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  1. #1
    Join Date
    May 2008
    Location
    Douglasville, GA, USA
    Posts
    70

    Default Everything you know about swarming

    After this years swarm season is there anything you learned that you did not know (if so please share)?

    Also, I would be interested in hearing everything you know about swarming...

    Thank ahead of time,
    Matt C.

  2. #2
    Join Date
    Jun 2005
    Location
    Sawyer, Michigan, USA
    Posts
    2,115

    Default

    Try this link from our very own leading poster. Michael Bush.
    http://www.bushfarms.com/bees.htm
    The Busy Bee teaches two lessons: One is not to be idle and the other is not to get stung.

  3. #3
    Join Date
    Feb 2003
    Location
    lewisberry, Pa, usa
    Posts
    6,080

    Default

    I had a first just this past week. I cuaght a swarm and after placing them in a box, they immediately came pouring back out. But I was ready. The queen made her appearance but did not take flight as fast as the worker. So she hesitated for a few seconds and I grabbed her and placed her in a cage. After the swarm has collected back in the same place on a tree limb, I placed the queen back in the hive. Then collected the swarm and dumped them in. This time some bees started out of the hive but most stayed. Within the hour all bees left on the branch were back inside the hive. It was just starting to get dark. The next day I released her and they have been happy ever since.

    If you want an excellent book on swarming, control, prevention, etc., then get the swarming book by Root Publications at 1-800-289-7668 Its item #56 Well worth the 5 dollars.

  4. #4
    Join Date
    Jun 2005
    Location
    Sawyer, Michigan, USA
    Posts
    2,115

    Default

    BjornBee

    Sometimes being in the right place at the right time makes all the difference. I had something similar, I caught a swarm high in a tree using a bucket on a pole. I shook most of the swarm into the bucket. But a lot went flying. I placed them into a box only to watch them pore back out before I could pack up. They landed back in about the same place. Then I noticed that a small bunch has collected on a short bush, about the size of an orange. I clipped the branch shook them back into the box a low and behold their was the queen.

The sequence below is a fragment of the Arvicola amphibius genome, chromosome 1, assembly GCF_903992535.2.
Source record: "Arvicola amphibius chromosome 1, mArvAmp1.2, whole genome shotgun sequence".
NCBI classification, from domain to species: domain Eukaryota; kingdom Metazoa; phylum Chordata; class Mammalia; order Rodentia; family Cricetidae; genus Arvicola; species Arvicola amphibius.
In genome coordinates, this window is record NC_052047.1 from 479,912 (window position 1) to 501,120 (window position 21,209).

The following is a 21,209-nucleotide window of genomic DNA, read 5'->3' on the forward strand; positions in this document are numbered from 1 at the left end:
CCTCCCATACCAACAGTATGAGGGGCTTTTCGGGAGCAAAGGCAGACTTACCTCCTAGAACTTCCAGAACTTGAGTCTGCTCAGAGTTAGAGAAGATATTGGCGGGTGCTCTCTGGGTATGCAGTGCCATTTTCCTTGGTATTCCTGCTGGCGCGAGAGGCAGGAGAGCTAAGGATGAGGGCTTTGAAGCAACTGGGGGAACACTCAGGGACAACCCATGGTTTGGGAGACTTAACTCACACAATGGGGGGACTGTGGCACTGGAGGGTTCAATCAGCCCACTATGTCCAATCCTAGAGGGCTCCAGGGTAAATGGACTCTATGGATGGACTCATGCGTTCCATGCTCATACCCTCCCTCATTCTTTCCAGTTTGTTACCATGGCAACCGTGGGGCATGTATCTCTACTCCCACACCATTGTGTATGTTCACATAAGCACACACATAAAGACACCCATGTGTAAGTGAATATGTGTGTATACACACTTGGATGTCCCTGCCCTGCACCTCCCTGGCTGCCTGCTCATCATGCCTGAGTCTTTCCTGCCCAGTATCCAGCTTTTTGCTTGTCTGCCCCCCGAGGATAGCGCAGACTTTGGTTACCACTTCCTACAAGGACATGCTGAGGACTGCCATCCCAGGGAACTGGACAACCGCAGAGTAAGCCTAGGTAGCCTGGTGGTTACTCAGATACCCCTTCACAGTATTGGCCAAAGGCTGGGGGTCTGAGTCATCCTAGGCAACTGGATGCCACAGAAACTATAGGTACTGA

Captured the large cluster again shook them back into the box and all was happy camping.
    The Busy Bee teaches two lessons: One is not to be idle and the other is not to get stung.

  5. #5
    Join Date
    Mar 2005
    Location
    San Juan Is. WA state
    Posts
    68

    Default Read Walt Wright's publication

    Greetings,
    Read Walt Wrights insights into swarming and how to prevent it. If everyone would follow his simple instructions, there would be no swarms to catch unless they were feral. Plus you can double your honey yields.

  6. #6
    Join Date
    Jun 2007
    Location
    somerset county, nj
    Posts
    60

    Default

    i learned that it doesn't matter that i'm scared to death of heights, i'll still climb 30 feet up a tree to catch bees.

  7. #7
    Join Date
    Jul 2008
    Location
    Payne, OK, USA
    Posts
    42

    Default Swarms

    This year - WOW ! Of 15 hives in one location over half swarmed, and some swarmed twice, and even the swarms swarmed. The craziest was finding 3 queens in two of the swarms. Had one that I had to cage the queen before they stayed in the box. One day, got a call on a swarm, went to hive it, while we were waiting for them to settle down, heard of another swarm, went to get it with a make shift box, and then on the way back home drove through another swarm. (They had already found a tree )
    Anyway, I guess I don't really try to manage for swarms. Just let them happen and then deal with them. Between swarms and cutouts, we have doubled the hives in our apiary.
    Finally decided to post, been an avid reader for over 3 years, have gained valuable knowledge. Thanks to all.

  8. #8
    Join Date
    Jun 2005
    Location
    Sawyer, Michigan, USA
    Posts
    2,115

    Default

    Since swarming is a natural reproductive impulse at a colony level, nobody can completely eliminate it. And is probably necessary for the species. I have read a lot of Walt Wright’s material and have adopted some of his methods, a very smart beekeeper.
    When I hear the term feral honeybee I have to think aren’t they all feral? They fly where they want and forage on what is most attractive to them. Humans have never domesticated the honeybee we only manage them. If you trap a colony of honeybee from a tree in the woods and place them in a Langstroth hive they will function the same way they did in the tree. Likewise if a managed hive swarms and takes up residence in a tree in the wood they will function the same. Managed or unmanaged (feral) their form and function are the same.